“Self-Defense and Nourishment of Life,”
“Attaining Spirit, Body, and Mind”
In our philosophy, we teach nourishment and the nurturing of our own bodies as a part of self-defense. In general, self-defense means the protection of ones own self, primarily from the attack by an enemy with violence. However, we utilize the term by meaning to maintain a healthy body and the prevention of disease and illness as much as to protect oneself from violence. It is a basic for us to take care of our bodies and build a strong body to prevent us from becoming sick. This is the first goal of self-defense. Self-defense for physical violence is the secondary goal. We call this, “self-defense and nourishment of body” by nurturing our life energy with cumulative training in the system.
The tactic of body training is to heighten the life energy into “Tan-den,” the center of gravity. With San-chin Kata training, the Qi (chi) and blood energy begins to gather into the Tan-den. As we know, Qi and blood are the essence of life energy. We are able to prevent aging and to build healthier bodies by training San-chin repeatedly. As a one of the training katas, San-chin form has a significant meaning in training. It can nurture body as well as build a body like steel. San-chin training provides the unbeatable body in which is not attainable by weight training or individual talents. It has nothing to do with age or talent. This level of strength, stamina, and techniques can be achieved only by daunting and continuous years of training.
In the beginning of this article, I started with the quote, “A way of life with good intention and the truth of mankind in this world.” which is the way of martial arts “Budo” that requires to be spiritually and physically healthy. It is called, “attaining spirit, body and mind.” With martial arts training, when physical transformation of the body triggers the spiritual transformation, we will be able to achieve the state of unshakable mind in which do not influenced by chaotic situations.
“Mutual Existence of Hardness and Softness”
In this part, I would like to explain basic concepts of San-chin Kata, Ten-sho Kata, triangle steps, and application of hidden techniques along with weapon techniques. Some critiques say that there are no hidden techniques in karate. I have to disagree with this claim. As we expand understanding of various forms “Kata,” we would be able to unveil many secrets and hidden applications in every movement scattering under the forms. The weapon techniques are a necessary component of karate training. Realistically, the system of karate without hidden techniques is quite unpractical and relatively useless.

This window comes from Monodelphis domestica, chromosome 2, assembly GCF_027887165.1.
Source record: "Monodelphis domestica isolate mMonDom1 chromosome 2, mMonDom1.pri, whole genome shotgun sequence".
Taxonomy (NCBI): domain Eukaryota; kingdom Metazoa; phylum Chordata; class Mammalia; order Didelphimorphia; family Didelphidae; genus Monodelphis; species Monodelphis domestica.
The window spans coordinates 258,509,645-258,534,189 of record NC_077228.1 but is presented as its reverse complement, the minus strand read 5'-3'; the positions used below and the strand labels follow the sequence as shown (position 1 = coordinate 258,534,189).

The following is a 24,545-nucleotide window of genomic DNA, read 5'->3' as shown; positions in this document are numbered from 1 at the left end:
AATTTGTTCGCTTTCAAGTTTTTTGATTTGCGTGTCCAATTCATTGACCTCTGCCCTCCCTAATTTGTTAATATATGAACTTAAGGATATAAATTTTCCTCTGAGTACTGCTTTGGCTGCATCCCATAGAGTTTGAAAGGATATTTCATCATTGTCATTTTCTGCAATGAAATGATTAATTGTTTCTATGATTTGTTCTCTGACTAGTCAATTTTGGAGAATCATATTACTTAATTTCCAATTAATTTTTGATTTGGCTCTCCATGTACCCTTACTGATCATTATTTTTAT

As we continue training karate, we will reach the point of physical limitation with aging. When the time comes, the focus of training should shift from external emphasis to the internal training. Our focus of training is to be effective in movements, in transferring the system of energy. For example, by unifying our body and mind, we will be able to extend our consciousness and awareness of our bodies throughout to the tip of the weapon stick “Bo,”as an extension of the arms and hands. Furthermore, we will be able to transfer our energy to the opponent’s mind and his body through the Bo. With the training our focus of consciousness expands, we are able to attain harmony by unifying the body and mind.
People carry the image of karate as hard-core martial arts. In Seibukai, we consider that karate contains both aspects of hardness and softness. For instance, San-chin Kata symbolizes “Hardness,” and Ten-sho Kata symbolizes “Softness.” These characteristics support each other to facilitate mutual existence without contradicting their essences. The fundamental philosophy of Seibukai is exactly as such, the mutual existence of hardness and softness, not as contradictory components. In technical theories, this concept is represented by the circular movement in which is not linear movement that creates a conflict. The circle does contain neither beginnings nor endings. In conclusion, I believe that we are aiming the basic philosophy of Seibukai Karate as continuum without conflict in such way that the beginning of hardness is the ending of softness.